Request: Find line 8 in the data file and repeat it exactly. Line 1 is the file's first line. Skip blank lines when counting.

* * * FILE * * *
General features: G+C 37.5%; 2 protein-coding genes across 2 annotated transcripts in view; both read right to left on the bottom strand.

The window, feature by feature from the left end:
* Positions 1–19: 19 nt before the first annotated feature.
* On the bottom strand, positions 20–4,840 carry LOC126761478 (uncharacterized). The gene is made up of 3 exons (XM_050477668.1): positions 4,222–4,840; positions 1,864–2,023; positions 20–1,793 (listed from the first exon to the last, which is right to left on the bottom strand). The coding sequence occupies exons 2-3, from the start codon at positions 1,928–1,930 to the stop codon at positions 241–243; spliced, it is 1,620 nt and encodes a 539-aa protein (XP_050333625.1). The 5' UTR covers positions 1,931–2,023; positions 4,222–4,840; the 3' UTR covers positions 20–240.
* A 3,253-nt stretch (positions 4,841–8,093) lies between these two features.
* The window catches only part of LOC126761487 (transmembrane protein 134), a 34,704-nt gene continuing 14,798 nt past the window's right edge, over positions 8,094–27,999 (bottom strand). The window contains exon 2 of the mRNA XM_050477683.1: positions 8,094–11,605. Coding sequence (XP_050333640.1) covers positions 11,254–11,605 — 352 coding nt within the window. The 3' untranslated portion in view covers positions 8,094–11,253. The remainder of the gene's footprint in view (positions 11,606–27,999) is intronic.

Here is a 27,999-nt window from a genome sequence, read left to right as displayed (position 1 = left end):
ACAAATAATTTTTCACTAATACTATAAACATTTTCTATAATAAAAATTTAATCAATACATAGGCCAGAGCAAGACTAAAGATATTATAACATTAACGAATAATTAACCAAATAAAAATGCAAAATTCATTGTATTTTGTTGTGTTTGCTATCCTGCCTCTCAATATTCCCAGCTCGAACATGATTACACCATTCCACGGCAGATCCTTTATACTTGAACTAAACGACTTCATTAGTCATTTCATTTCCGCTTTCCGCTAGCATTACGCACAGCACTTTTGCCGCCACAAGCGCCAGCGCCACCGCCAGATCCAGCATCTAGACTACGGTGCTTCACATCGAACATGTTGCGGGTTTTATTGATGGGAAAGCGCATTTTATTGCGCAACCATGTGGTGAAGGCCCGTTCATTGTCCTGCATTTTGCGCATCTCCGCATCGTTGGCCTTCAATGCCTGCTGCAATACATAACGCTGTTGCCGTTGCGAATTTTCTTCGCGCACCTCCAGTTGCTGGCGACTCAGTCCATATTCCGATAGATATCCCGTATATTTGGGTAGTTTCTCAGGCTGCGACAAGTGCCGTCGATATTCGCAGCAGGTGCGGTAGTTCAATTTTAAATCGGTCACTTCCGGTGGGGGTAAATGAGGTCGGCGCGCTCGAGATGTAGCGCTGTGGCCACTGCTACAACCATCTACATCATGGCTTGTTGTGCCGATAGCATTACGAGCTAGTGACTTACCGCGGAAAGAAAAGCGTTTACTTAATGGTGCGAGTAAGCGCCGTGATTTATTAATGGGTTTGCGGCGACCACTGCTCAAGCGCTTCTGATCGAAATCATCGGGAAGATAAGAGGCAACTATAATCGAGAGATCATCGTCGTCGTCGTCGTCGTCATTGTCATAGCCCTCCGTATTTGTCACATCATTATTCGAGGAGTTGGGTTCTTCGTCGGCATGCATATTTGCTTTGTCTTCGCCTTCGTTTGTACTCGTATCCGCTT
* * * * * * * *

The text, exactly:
ACAAATAATTTTTCACTAATACTATAAACATTTTCTATAATAAAAATTTAATCAATACATAGGCCAGAGCAAGACTAAAGATATTATAACATTAACGAATAATTAACCAAATAAAAATGCAAAATTCATTGTATTTTGTTGTGTTTGCTATCCTGCCTCTCAATATTCCCAGCTCGAACATGATTACACCATTCCACGGCAGATCCTTTATACTTGAACTAAACGACTTCATTAGTCATTTCATTTCCGCTTTCCGCTAGCATTACGCACAGCACTTTTGCCGCCACAAGCGCCAGCGCCACCGCCAGATCCAGCATCTAGACTACGGTGCTTCACATCGAACATGTTGCGGGTTTTATTGATGGGAAAGCGCATTTTATTGCGCAACCATGTGGTGAAGGCCCGTTCATTGTCCTGCATTTTGCGCATCTCCGCATCGTTGGCCTTCAATGCCTGCTGCAATACATAACGCTGTTGCCGTTGCGAATTTTCTTCGCGCACCTCCAGTTGCTGGCGACTCAGTCCATATTCCGATAGATATCCCGTATATTTGGGTAGTTTCTCAGGCTGCGACAAGTGCCGTCGATATTCGCAGCAGGTGCGGTAGTTCAATTTTAAATCGGTCACTTCCGGTGGGGGTAAATGAGGTCGGCGCGCTCGAGATGTAGCGCTGTGGCCACTGCTACAACCATCTACATCATGGCTTGTTGTGCCGATAGCATTACGAGCTAGTGACTTACCGCGGAAAGAAAAGCGTTTACTTAATGGTGCGAGTAAGCGCCGTGATTTATTAATGGGTTTGCGGCGACCACTGCTCAAGCGCTTCTGATCGAAATCATCGGGAAGATAAGAGGCAACTATAATCGAGAGATCATCGTCGTCGTCGTCGTCGTCATTGTCATAGCCCTCCGTATTTGTCACATCATTATTCGAGGAGTTGGGTTCTTCGTCGGCATGCATATTTGCTTTGTCTTCGCCTTCGTTTGTACTCGTATCCGCTT